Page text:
The putter is 100 percent milled, U.S.A. made, and has a deep “double” milled face pattern that is familiar to most people. It offers an incredibly soft feel that is part from the milling, but also from the Proprietary Power 51 alloy metal that is used. The sole of the Z8 has 8 degrees of roll to it. This means that it can effectively play with a lie angle anywhere from 67 to 75 degrees. The new Z-neck hosel also makes the putter face balanced as if it was a center-shafted putter. And finally, there are several thick alignment lines, both horizontal and vertical, to help aim.
The Z Revolution?
Once you set the putter down and see how everything lines up in a “3D” type of alignment, you get the point of the Z-neck. Instead of just giving one point of reference similar to other putters, the Z8 gives you three points of alignment.
You align the Z-neck bend with the toe of the putter, the heel and shaft together, and then make sure both are lined up together. Once you have this set, your hands and eyes will be in the correct position.
In addition to adding more reference points, the key difference with the Z8 is that it actually requires you to have forward press with your hands. The stated loft of 2.25 degrees is the loft with your hands in that forward-press position. The Z-neck is also supposed to eliminate the visual moment of impact of when the ball comes off the face of the putter. The theory is that it helps you relax more through the stroke by not seeing the point of impact, a similar theory to looking at the hole instead of the ball when putting.
Does it work?
I was skeptical of the putter when I first started using it, and it took me a little bit to get used to the 3D effect. After spending a good amount of time with it, I can say that it does what it is supposed to do. It really becomes a “point-and-shoot” kind of putting, and it makes the set up of putting incredibly easy. The ball rolls really well off the face, too, and the feel is incredibly soft. The alignment aids do a good job helping at address, and I’m someone who has moved away from alignment aids because I tend to aim them incorrectly.
The Optic Z8 putter performed the best for me on putts inside 10 feet. I struggled on longer putts, but it was more due to the weight of the putter. At 365 grams, it is much heavier compared to what I’ve been using, but I’ve always struggled with long-distance putting with heavier putters. Overall, I was pleasantly surprised with the performance. And the more I used it, the more comfortable I became and the more putts I made.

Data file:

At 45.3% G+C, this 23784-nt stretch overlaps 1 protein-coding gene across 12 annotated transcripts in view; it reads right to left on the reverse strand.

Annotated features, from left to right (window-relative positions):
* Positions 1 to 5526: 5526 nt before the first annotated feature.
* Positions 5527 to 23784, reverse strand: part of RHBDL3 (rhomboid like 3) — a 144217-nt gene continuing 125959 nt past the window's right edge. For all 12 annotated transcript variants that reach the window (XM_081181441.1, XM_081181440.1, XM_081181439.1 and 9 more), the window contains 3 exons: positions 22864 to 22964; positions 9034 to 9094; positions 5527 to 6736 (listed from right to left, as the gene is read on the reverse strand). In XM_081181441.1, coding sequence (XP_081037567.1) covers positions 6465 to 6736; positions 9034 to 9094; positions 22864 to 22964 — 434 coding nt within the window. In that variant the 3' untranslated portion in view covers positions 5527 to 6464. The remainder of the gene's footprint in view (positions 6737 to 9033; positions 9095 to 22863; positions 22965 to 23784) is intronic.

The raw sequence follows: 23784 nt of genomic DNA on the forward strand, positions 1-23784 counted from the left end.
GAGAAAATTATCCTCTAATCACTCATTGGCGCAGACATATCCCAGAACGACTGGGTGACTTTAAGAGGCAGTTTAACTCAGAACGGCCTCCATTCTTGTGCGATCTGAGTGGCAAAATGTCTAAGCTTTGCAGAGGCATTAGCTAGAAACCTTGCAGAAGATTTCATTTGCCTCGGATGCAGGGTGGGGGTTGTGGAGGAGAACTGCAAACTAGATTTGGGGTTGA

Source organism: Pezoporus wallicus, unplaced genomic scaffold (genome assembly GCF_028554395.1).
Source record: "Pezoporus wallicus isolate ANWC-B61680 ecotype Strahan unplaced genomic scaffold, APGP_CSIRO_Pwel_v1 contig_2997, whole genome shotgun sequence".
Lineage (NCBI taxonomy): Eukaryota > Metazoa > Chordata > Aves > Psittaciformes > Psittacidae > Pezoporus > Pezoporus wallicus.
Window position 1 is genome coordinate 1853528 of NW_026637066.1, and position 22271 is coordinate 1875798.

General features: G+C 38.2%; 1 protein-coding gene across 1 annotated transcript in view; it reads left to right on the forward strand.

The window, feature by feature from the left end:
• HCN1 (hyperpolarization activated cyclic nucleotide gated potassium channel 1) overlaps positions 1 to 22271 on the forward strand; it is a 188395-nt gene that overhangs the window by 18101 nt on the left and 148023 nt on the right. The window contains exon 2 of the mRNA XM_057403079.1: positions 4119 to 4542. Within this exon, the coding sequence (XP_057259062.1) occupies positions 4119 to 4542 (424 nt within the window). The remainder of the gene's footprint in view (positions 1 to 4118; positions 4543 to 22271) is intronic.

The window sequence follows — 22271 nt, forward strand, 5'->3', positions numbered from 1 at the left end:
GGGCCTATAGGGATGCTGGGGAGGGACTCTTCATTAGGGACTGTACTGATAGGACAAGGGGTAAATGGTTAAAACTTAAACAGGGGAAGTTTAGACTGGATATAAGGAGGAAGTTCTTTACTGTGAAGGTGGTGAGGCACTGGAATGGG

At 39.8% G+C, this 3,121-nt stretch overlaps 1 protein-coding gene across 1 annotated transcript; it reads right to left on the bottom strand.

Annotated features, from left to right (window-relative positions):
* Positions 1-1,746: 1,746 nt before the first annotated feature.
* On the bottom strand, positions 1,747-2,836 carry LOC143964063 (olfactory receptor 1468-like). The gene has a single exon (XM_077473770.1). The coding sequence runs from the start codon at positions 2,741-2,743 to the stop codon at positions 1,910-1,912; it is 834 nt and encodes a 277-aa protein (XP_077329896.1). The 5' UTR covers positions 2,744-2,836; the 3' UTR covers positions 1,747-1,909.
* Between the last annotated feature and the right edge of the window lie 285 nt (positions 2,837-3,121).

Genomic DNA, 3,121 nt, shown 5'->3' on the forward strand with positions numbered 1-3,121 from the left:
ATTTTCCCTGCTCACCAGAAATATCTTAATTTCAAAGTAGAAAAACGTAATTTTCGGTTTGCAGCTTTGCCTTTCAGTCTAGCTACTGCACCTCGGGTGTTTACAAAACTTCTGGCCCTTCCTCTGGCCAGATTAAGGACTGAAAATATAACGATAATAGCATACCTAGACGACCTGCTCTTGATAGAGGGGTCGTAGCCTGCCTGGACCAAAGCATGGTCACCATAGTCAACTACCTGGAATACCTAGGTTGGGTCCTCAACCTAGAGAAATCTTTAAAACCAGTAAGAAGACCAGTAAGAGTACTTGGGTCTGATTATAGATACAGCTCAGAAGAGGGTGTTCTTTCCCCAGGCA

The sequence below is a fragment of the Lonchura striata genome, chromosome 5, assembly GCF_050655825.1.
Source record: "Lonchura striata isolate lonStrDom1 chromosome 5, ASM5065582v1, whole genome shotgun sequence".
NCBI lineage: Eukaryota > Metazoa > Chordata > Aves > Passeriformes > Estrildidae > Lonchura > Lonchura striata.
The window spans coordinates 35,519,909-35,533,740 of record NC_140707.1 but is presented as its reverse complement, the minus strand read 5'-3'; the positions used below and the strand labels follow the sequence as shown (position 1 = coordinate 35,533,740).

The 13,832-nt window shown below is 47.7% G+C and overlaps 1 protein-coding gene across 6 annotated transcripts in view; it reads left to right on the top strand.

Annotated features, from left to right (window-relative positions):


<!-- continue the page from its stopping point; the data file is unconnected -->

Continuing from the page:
If you struggle with consistency, especially at set up, this is one to try. It may take some time to get used to Optic Z putters, but most golfers should be able to adjust. These putters are well made, feel great and can truly help golfers in two areas that we know are important to putting.
To learn more about Optic Golf’s putters, visit the company’s website.
Review: Directed Force Putters
Pros: Stroke stability and consistency are likely to improve with a proper fitting. The putters also double as training aids for stroke tempo.
Cons: The looks, overall feel and forced-forward-press grip will likely take getting used to.
Who’s it for: Golfers seeking more stability in their stroke. If you don’t get fit properly, however, the technology will not reach its maximum potential.
Often times, great inventions are made out of necessity — a solution to a problem. That’s how Bill Presse, founder of Directed Force, developed his innovative putter technology. As a playing professional and teaching pro, he was frustrated by poor putting and needed a solution. Presse began building putters, and after “drilling holes in [putter] heads,” he figured out he could make a putter that stayed square to the putter path. His buddies were disbelievers, so he built “the revealer” to prove the technology — another invention born because of a problem.